> (Example:  I want to go to the gym at 5:30.  I test my bg at 5 and set my
> temporary basal rate to last 2 hours.  I change clothes, eat a snack, etc.
> I
> work out from 5:30 to 6:40. Then I check my bg.  If I'm above 8.8 mmol/L,
> I
> take a little insulin, but not what I'd take if I hadn't just exercised--I
> take about 30% less because my body's metabolism is going to be running
> higher
> for the next several hours.).  I always exercise in the late afternoon or
> early evening, after I would normally want a little snack anyway.  If my
> bg is
> between 7 and 8.5, I usually eat an apple or some raisins first to make
> sure
> I'll have enough glucose to burn.  If my bg is low for exercise (ca. 5-6
> mmol/L), I often a piece of bread with honey on it and a few raisins.
> (Wait!
> You people call them sultanas.  Give me a break: I am going back and forth
> between this e-mail and a tool that converts mg/dl--how I measure my
> bgs--to
> mmol/L [http://people.ne.mediaone.net/dclc/convert.htm]) Honey is more
> effective and much tastier than a glucose tab! [Audrey Sheal]    I think
> part of my 
	problem is I have set up two basal profiles - exercise day, and
non-exercise day, and although I 
	use temporary basal rates during the day if I exercise, I would not
make any adjustment to my
	early morning basals when I am exercising.    

> PLEASE let me know just how much you're exercising and we can work on the
> spiking you're experiencing.  Perhaps having this conversation on-list
> will
> help other readers too, but if you'd prefer to communicate privately
> that's
> okay too.  One more thing that I'll throw out before closing: be attentive
> to
> how your hormones are affecting your body and adjust your basal rates as
> necessary.  If you've only been running on the new schedule for about a
> week,
> perhaps your hormones are playing a part in the spiking--you'll know if
> that's
> the case.  I generally need .3 u/hr. more than normal for about 10 days
> every
> month.  I used to be scared to raise my basal rate by that much all by
> myself,
> but with time I have become more confident.  If you see the need to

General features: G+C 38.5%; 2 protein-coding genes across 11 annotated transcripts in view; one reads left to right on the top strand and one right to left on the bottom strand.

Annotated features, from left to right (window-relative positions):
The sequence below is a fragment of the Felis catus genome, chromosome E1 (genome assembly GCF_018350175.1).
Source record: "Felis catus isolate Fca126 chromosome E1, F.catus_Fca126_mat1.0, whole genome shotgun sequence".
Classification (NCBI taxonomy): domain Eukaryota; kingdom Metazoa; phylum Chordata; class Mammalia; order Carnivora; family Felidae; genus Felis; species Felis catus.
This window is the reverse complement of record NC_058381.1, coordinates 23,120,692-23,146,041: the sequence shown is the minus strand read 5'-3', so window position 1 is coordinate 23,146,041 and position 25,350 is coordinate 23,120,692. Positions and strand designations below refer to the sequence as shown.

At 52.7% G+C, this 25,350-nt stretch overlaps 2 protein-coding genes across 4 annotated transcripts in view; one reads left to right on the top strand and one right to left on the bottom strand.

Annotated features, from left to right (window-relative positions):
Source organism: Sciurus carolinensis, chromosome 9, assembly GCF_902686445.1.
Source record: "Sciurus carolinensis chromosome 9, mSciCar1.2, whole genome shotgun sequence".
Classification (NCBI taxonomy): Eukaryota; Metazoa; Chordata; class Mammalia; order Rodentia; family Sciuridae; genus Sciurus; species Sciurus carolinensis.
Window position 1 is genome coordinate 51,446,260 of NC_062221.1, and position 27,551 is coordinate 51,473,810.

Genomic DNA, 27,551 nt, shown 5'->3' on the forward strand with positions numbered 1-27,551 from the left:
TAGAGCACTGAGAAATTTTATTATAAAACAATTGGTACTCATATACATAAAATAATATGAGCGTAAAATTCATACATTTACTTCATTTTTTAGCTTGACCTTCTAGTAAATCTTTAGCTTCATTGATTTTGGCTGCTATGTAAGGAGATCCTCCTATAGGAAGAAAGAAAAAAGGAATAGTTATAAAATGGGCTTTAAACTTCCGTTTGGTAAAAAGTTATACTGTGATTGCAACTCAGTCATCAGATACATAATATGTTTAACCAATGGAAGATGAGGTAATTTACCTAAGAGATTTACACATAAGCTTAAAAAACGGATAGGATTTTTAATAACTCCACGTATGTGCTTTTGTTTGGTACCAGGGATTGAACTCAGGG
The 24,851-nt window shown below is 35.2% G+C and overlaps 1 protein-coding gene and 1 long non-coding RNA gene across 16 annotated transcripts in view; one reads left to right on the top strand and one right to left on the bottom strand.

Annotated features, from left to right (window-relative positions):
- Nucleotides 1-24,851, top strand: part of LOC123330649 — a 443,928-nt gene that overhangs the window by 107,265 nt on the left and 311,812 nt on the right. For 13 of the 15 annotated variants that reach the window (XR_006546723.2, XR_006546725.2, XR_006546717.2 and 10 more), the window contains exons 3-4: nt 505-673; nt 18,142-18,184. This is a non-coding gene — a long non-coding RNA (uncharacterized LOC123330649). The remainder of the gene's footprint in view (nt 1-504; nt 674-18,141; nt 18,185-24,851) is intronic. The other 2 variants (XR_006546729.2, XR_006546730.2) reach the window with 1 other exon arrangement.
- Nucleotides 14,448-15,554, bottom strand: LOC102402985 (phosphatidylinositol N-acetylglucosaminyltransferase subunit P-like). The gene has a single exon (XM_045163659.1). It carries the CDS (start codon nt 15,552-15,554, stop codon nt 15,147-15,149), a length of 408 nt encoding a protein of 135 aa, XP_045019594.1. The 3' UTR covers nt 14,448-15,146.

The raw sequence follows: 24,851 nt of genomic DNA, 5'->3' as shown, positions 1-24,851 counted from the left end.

> increase
> your basal, start with .1/hr for all profiles during which you're running
> high.  Stick with that for 2 days and increase by another .1/hr if every
> two
> days until you see improvement.  Write down what works best and just use
> it as
> soon as you think you need it the next month in order to fine-tune the
> system.
> Also beware that the rules under which the "system" operates are subject
> to
> change without notice.  As my very wise (now-retired, unfortunately)
> diabetes
> educator used to say, "Diabetes is an art, not a science." [Audrey Sheal]
> I love that quote,
	it is so true!  I think I should spend more time looking at
patterns, as I know they are there
	but I just am not being disciplined enough in identifying and

> The reward for anyone who read this whole e-mail is a book recommendation:
> Outsmarting Diabetes by Richard Beaser.  It's out of print and surely a
> little
> out of date now, but Beaser's approach to intensive therapy got me started
> in
> learning to pay more attention to my body than to standard-issue medical
> recommendations developed by well-intentioned people with fully funtional
> pancreases. [Audrey Sheal]   You are not the first to recommend that book
> - does
	anyone know where to get a copy?? 

> I will stop writing now and go eat dinner!
> Melissa
> IDDM 7 years; pumper 5 years
> M.A. student, Theology
> The University of the South
> Sewanee, Tenn.